(Beth Comery is a member of Law Enforcement Against Prohibition (LEAP) an international organization of criminal justice professionals who bear personal witness to the wasteful futility and harms of our current drug policies. LEAP membership includes many former/retired judges and prosecutors.)


filed under: War on Drugs |

U.S. Now Officially Part Of The Mexican Drug Trade

11AM ON 14/12/2012
BY Beth Comery

federal courtAnd why not? Let’s get on the gravy train. British Bank HSBC has apparently established that money-laundering for Mexican drug cartels (and terrorists) will now be considered a civil offense. According to the New York Times,

Federal and state authorities secured a record $1.92 billion payment from HSBC on Tuesday to settle charges that the banking giant transferred billions of dollars for nations under United States sanctions, enabled Mexican drug cartels to launder tainted money through the American financial system, and worked closely with Saudi Arabian banks linked to terrorist organizations.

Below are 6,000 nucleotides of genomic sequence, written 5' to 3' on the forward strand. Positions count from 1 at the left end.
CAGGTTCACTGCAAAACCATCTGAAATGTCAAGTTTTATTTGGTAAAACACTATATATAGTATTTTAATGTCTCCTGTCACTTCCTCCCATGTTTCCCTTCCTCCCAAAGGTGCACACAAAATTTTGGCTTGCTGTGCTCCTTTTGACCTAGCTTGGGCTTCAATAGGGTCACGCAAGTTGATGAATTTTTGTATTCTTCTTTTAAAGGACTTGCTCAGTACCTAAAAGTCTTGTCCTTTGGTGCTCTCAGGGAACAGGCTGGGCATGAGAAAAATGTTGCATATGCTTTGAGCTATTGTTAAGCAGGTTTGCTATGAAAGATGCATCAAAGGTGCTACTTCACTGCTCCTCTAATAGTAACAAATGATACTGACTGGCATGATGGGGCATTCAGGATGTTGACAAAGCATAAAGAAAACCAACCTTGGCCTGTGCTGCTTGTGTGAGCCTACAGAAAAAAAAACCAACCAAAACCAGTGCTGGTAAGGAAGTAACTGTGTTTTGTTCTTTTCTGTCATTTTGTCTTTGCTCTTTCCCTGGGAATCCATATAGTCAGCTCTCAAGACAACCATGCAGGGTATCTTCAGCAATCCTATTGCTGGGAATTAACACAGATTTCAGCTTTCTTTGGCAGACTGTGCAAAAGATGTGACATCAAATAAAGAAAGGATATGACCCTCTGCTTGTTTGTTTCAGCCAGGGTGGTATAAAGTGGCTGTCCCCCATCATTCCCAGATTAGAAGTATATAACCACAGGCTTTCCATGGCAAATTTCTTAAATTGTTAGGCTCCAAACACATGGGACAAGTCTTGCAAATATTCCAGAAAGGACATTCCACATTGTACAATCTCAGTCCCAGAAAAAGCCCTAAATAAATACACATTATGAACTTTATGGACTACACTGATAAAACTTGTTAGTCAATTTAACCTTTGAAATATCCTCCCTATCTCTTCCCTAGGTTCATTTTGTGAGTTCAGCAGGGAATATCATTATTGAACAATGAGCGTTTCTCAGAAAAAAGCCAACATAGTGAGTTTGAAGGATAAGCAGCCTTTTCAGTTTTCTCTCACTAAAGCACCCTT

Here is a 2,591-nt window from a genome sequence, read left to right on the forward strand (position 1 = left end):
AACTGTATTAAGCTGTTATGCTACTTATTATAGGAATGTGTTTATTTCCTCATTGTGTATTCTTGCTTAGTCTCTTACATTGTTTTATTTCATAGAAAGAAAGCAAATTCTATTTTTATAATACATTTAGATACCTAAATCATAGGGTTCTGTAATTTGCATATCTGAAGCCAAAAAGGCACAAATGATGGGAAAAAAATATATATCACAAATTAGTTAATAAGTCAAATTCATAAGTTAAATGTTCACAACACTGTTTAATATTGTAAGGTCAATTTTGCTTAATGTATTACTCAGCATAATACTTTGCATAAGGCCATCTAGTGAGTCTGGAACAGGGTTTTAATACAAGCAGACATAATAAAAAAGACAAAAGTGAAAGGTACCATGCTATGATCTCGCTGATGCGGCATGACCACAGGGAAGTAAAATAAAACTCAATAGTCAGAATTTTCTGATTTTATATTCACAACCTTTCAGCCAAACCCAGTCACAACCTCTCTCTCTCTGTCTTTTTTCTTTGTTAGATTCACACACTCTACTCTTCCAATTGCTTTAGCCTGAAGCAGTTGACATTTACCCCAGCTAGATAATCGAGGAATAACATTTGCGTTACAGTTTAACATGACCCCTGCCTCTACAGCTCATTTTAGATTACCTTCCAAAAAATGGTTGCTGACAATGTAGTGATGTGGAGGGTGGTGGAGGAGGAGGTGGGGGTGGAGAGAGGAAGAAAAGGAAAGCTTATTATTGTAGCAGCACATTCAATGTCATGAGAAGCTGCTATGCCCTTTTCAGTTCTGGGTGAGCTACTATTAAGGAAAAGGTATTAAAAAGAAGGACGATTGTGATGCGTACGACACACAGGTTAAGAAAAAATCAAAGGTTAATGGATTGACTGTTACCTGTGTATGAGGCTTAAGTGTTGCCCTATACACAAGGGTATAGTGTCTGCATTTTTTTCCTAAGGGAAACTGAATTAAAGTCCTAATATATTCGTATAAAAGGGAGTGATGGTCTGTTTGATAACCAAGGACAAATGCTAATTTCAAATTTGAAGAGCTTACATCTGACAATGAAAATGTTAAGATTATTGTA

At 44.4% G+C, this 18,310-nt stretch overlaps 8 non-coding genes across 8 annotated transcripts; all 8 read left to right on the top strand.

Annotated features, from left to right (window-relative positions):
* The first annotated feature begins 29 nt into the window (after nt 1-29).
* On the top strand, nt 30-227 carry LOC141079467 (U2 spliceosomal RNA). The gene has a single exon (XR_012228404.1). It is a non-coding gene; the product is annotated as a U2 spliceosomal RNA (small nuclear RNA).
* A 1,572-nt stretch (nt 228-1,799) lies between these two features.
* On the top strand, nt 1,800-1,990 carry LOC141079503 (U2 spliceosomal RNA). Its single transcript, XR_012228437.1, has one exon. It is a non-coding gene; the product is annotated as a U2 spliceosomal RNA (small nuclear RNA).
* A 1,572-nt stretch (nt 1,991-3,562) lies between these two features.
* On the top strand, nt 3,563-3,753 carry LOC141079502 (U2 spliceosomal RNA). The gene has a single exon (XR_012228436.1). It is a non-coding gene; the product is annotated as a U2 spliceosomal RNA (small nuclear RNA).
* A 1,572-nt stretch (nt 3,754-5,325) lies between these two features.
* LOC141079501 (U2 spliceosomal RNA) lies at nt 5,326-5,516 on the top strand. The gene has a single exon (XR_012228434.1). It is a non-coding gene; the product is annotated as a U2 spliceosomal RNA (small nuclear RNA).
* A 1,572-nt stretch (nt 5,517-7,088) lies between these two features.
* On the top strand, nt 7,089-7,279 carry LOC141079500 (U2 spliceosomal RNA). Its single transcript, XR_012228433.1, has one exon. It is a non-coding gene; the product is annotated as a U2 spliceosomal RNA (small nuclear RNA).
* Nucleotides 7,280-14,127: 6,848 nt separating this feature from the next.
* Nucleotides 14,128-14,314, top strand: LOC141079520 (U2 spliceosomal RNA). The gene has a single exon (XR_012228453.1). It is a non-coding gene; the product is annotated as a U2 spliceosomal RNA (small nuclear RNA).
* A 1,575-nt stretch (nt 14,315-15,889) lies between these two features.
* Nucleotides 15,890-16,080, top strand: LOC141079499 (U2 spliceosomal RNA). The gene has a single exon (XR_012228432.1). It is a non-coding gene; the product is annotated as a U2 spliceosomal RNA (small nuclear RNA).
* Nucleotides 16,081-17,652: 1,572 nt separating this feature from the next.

So we are in the loop now. Our government is in the revenue stream and we seem to be on our way to taxing the drug economy without actually legalizing it. (If $1.92 billion sounds like a lot, it has been estimated that over the years in question HSBC handled hundreds of trillions of dollars; so this is just chump change, the cost of doing business.) The New York Times editorial board points out that we have yet to correct the basic problem with our banking system in “Too Big to Indict.”

In today’s ProJo, Bob Kerr reminds us that the lower-level drug dealers who can not significantly help the U.S. government balance its budget can count on some hard time in prison for engaging in what HSBC refers to as “mistakes.”

(More at the Providence Journal (12.11.12) on how drug money corrupted the Providence Police Force, “Drug Unit in Recovery.” It’s getting difficult to even keep up with this.)


filed under: War on Drugs |

War On Drugs — Let The Landlords Do It

9PM ON 30/11/2012
BY Beth Comery